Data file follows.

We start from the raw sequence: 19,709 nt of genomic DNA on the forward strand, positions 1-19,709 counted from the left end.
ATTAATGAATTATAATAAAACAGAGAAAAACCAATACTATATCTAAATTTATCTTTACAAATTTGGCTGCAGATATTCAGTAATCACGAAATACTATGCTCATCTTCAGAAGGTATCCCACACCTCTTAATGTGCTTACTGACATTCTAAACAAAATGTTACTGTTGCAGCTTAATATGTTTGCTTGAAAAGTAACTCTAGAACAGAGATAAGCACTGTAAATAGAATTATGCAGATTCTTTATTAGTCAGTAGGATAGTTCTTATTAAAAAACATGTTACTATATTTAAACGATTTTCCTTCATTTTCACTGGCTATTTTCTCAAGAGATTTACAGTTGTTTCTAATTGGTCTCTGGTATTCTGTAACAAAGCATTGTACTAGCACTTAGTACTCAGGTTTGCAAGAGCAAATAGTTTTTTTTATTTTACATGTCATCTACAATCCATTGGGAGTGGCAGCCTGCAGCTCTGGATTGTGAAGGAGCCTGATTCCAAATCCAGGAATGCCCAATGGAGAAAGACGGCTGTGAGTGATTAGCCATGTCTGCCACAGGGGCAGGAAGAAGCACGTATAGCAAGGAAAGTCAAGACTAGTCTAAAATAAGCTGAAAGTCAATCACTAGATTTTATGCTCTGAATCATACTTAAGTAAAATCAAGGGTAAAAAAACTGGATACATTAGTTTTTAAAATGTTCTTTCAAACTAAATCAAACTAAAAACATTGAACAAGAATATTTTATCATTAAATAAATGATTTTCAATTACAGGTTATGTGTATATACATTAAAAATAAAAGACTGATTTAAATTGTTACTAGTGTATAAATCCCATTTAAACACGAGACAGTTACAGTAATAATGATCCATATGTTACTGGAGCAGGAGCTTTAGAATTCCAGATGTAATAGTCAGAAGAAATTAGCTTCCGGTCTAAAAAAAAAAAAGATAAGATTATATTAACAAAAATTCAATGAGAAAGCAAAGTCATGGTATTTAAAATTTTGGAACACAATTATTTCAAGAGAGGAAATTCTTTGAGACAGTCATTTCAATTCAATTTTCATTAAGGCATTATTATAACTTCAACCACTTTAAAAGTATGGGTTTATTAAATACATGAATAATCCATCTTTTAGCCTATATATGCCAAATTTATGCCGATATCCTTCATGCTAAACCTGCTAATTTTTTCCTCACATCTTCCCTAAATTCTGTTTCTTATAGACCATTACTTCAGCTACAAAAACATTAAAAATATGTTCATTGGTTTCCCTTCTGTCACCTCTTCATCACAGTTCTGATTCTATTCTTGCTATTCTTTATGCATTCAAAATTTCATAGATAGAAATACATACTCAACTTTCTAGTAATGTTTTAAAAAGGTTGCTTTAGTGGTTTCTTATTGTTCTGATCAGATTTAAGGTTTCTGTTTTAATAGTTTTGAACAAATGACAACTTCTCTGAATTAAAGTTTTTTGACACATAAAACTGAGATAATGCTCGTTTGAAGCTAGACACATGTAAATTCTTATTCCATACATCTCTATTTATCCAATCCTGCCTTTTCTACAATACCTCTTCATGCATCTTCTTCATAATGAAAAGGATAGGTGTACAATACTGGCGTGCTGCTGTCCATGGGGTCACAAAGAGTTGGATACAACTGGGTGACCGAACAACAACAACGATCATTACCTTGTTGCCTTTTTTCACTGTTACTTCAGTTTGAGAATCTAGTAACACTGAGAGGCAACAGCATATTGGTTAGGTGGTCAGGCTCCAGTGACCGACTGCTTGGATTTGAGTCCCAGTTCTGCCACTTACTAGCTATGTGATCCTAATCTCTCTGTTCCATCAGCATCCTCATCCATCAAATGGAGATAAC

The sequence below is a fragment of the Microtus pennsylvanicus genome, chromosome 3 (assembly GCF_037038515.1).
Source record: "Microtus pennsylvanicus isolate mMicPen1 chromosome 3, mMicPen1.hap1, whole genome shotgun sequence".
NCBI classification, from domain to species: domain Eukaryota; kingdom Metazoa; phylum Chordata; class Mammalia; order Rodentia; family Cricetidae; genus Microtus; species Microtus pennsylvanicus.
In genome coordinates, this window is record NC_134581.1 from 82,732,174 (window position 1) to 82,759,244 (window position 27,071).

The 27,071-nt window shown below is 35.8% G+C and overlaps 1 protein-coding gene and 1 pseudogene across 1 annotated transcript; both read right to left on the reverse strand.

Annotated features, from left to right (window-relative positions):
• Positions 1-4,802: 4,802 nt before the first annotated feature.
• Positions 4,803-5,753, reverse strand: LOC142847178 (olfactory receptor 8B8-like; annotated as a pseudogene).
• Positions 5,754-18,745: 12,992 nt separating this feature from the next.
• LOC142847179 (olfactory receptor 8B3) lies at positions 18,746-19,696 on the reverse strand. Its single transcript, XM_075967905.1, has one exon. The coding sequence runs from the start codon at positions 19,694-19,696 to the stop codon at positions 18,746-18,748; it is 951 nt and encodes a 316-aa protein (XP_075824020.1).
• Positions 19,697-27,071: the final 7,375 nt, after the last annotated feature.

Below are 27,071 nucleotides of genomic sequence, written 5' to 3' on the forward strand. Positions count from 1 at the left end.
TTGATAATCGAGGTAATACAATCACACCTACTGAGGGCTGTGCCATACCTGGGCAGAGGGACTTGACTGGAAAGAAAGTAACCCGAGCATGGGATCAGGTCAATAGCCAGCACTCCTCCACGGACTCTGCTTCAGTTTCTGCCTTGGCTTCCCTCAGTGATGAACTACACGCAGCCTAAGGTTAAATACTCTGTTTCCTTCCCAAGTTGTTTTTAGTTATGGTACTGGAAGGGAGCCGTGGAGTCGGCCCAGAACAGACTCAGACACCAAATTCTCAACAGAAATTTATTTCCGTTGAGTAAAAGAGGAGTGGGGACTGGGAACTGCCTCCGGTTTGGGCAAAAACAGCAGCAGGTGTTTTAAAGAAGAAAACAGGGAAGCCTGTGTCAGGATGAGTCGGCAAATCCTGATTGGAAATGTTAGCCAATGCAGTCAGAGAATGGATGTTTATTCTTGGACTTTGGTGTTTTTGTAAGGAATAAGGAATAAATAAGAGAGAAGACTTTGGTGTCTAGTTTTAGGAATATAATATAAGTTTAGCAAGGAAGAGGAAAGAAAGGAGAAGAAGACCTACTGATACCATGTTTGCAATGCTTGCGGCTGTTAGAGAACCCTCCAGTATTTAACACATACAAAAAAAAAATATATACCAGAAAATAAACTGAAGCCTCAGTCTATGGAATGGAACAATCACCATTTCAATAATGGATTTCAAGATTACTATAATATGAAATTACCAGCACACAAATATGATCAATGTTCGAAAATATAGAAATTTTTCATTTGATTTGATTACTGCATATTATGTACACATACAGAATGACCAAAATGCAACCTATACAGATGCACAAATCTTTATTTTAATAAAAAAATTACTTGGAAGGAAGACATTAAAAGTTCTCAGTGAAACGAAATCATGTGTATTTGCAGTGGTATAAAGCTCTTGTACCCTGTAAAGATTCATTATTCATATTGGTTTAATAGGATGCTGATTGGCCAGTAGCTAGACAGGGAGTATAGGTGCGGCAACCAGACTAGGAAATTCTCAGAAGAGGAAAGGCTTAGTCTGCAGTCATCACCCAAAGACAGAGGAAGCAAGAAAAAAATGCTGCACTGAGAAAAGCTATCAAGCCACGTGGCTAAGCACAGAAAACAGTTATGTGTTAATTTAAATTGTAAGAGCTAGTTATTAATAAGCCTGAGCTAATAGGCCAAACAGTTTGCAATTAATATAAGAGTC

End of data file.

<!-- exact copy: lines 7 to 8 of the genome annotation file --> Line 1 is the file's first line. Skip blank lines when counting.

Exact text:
The 27,071-nt window shown below is 35.8% G+C and overlaps 1 protein-coding gene and 1 pseudogene across 1 annotated transcript; both read right to left on the reverse strand.

Annotated features, from left to right (window-relative positions):